Fun with numbers

The U.S. Census Bureau is out with data today that confirms what most of us know, the South is where people want to live and eventually so many people will be living there that the earth will somehow become unbalanced and spin out of orbit. I hope it’s all worth it, Texas.

In these parts, Sioux Falls is one of the fastest growing areas, but Minneapolis-St. Paul is no slouch. Its population grew 1.1 percent between July 2006 and July 2007.

By contrast, the fastest growing of the 100 metropolitan areas is Raleigh-Cary, North Carolina, which grew at the rate of 4.7 percent. Does this mean the Raleigh-Cary is better than the Twin Cities. No (although it may be).

Assuming that people vote with their feet, the “best” place among the 100 is the Dallas area, followed by Atlanta, Phoenix, Houston and Riverside, Calif.

Minneapolis-St. Paul, however, finishes 18th in the total number of people moving here (OK, it’s not exactly people moving here, it could just as easily be that lots of people died in some areas where a few people moved, but work with me here!) We’re just slightly ahead of Nashville and just slightly behind San Francisco.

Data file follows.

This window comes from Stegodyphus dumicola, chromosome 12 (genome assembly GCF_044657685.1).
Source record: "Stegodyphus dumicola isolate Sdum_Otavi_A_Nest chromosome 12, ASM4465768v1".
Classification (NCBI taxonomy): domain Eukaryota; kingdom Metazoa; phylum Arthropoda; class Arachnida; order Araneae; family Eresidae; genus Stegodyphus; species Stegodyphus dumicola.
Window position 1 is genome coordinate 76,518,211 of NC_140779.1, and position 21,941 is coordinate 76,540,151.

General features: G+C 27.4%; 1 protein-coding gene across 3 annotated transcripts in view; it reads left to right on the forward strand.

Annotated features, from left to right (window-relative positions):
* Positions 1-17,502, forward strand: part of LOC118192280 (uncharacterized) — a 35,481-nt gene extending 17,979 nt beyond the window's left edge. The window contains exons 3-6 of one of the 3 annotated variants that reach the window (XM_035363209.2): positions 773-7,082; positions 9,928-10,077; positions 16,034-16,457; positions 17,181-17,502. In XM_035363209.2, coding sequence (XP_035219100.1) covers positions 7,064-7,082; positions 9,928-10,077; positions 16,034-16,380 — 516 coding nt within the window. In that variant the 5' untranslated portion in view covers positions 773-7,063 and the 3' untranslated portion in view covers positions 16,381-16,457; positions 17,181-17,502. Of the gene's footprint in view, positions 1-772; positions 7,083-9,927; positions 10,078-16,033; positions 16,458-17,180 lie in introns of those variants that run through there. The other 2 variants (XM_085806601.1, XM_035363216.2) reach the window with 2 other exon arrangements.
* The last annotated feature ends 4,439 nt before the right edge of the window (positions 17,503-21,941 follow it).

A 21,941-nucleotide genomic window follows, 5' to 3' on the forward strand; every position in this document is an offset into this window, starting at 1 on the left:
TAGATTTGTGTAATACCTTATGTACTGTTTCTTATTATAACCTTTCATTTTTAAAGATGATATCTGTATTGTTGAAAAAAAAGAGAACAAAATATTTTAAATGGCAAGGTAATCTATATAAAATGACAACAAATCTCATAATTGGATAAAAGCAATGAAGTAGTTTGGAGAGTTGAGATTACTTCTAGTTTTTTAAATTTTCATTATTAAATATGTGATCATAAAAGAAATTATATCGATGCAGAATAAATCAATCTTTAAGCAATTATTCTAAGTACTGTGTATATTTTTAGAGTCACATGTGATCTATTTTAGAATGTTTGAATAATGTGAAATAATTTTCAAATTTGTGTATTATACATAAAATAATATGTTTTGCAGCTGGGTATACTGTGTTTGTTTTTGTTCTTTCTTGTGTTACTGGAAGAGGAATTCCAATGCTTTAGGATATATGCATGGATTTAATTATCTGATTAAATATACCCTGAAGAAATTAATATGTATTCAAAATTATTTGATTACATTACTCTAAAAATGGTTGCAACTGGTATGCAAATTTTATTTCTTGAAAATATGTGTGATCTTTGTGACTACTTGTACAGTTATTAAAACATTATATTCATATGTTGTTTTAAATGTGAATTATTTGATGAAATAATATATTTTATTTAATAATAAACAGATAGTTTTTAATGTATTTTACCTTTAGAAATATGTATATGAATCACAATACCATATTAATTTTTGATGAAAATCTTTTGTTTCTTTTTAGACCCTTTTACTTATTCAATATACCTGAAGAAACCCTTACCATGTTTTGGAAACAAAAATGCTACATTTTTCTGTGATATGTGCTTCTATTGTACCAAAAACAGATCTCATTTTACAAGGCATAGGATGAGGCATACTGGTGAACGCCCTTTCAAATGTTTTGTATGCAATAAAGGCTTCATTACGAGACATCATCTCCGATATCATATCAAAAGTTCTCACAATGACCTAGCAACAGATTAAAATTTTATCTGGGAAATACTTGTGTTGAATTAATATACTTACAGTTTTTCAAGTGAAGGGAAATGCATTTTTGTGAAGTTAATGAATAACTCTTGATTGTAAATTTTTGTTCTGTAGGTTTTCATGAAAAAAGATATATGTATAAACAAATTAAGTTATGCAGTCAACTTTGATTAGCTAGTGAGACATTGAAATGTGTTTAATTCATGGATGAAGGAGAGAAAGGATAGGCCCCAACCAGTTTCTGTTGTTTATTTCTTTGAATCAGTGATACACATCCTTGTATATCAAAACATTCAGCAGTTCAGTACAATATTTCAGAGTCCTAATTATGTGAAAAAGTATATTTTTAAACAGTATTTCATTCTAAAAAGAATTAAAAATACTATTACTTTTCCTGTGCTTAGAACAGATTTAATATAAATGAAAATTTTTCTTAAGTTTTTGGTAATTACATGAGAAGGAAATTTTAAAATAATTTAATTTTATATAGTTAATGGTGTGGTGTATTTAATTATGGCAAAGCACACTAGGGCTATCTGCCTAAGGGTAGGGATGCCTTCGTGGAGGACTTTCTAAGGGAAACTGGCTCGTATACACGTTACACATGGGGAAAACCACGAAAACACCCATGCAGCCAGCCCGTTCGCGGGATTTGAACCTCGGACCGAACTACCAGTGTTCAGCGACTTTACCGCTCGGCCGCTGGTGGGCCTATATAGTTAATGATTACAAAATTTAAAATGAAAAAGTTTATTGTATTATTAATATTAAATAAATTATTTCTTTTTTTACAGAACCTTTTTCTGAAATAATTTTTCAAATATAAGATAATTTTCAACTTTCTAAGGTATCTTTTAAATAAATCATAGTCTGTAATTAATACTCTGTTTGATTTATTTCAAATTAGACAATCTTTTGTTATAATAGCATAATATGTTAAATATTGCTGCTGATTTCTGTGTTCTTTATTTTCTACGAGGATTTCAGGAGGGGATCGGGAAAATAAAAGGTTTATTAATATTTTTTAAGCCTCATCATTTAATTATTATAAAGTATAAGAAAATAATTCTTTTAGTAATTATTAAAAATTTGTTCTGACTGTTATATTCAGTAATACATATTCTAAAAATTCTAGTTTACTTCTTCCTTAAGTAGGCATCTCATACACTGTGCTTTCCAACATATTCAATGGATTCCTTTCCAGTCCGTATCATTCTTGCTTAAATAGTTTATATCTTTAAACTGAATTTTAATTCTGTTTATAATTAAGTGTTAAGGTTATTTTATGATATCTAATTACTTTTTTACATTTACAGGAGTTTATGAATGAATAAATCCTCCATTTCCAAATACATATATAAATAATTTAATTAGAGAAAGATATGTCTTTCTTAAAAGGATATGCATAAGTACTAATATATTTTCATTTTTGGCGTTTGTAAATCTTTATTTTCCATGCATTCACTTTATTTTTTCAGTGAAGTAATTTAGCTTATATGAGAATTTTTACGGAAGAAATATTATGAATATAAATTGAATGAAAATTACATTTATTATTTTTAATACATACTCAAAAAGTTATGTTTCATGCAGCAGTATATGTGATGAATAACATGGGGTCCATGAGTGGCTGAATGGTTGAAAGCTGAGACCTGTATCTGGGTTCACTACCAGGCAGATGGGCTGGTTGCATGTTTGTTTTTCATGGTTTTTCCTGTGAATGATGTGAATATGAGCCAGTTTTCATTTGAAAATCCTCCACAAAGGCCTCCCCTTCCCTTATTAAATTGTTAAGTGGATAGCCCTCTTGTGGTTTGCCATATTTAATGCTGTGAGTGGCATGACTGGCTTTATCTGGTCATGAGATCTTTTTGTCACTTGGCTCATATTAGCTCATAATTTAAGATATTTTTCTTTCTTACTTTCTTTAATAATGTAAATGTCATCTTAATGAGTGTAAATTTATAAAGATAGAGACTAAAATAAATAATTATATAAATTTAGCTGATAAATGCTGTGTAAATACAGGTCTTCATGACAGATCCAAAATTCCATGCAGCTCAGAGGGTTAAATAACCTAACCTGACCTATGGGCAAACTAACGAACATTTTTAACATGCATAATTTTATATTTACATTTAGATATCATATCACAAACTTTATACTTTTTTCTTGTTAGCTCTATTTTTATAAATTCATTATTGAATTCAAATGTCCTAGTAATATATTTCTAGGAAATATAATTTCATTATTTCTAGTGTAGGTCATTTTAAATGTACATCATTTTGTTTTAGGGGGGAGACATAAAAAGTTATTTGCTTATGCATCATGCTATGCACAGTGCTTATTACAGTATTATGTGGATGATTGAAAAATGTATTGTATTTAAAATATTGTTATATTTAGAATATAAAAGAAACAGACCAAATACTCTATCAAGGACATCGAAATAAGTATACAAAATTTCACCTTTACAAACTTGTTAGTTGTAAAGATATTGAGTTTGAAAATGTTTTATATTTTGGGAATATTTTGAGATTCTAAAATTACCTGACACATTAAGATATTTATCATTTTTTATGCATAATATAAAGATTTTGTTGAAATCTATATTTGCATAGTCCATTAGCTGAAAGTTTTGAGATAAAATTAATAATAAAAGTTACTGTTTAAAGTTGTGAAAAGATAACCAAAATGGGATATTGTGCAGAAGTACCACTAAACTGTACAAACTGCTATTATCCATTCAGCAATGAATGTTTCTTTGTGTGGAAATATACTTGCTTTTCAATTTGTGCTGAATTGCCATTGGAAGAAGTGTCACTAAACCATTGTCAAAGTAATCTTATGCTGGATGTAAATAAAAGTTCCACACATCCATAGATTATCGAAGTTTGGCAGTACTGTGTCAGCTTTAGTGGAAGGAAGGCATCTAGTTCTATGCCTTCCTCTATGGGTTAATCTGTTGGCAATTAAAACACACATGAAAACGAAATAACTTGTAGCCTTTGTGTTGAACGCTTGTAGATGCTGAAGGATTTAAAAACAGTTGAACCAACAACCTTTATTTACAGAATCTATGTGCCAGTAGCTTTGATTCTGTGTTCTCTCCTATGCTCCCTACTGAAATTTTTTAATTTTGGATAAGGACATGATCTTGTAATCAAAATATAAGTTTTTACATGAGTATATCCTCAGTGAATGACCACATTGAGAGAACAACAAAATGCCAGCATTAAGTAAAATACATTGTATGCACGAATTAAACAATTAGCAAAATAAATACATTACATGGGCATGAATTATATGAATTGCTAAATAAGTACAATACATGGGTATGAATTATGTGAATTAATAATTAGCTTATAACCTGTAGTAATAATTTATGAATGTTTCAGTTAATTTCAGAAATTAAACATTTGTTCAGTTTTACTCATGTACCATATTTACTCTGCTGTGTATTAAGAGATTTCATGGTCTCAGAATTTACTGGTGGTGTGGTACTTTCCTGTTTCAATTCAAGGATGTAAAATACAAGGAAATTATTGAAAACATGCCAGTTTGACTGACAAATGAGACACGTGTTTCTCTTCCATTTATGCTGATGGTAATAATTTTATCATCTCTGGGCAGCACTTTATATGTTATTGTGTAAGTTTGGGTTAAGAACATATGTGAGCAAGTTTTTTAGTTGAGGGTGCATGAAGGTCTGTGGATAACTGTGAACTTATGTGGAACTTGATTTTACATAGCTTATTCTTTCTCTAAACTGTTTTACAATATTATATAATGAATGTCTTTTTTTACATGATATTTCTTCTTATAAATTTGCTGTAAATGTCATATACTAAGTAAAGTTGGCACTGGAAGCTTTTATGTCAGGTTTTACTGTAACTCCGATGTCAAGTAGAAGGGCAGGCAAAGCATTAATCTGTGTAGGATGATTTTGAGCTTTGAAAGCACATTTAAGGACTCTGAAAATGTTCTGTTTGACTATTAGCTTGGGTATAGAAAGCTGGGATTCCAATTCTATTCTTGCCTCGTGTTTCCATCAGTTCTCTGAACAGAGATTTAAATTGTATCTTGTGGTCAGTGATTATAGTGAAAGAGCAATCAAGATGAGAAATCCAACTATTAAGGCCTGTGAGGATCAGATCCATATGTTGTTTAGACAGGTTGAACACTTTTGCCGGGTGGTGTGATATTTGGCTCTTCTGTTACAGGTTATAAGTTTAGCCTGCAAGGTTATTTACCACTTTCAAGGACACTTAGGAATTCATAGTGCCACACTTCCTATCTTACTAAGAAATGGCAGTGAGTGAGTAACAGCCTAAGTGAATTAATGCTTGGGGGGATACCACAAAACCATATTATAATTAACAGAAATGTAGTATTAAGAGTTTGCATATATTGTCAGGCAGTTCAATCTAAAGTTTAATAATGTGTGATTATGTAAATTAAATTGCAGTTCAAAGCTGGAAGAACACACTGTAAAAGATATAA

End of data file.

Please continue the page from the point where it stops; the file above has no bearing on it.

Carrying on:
And we actually have some work to do to catch up with Raleigh-Cary, which is 12th.

Pittsburgh, Buffalo, and Detroit bring up the rear, as has become tradition for them.

In terms of the rate of growth, who are we most like?

Columbus, Ohio; Augusta, Ga.;Omaha;Tampa; Louisville, and Allentown, Pa.

  • Joel

    We’re having a hard enough time keeping up with the 1.1% population growth (see public transit and other services) to worry about anything more than that as it is. I say let Raleigh-Cary and Dallas and wherever else deal with the insane pop. increases. Hey, when global warming is done having it’s say, those places will all be a wasteland anyway.

  • bsimon

    “the “best” place among the 100 is the Dallas area, followed by Atlanta, Phoenix, Houston and Riverside, Calif.”

    Maybe I haven’t visited at the right times of year, but every one of those cities has a bit of an armpit feel to it.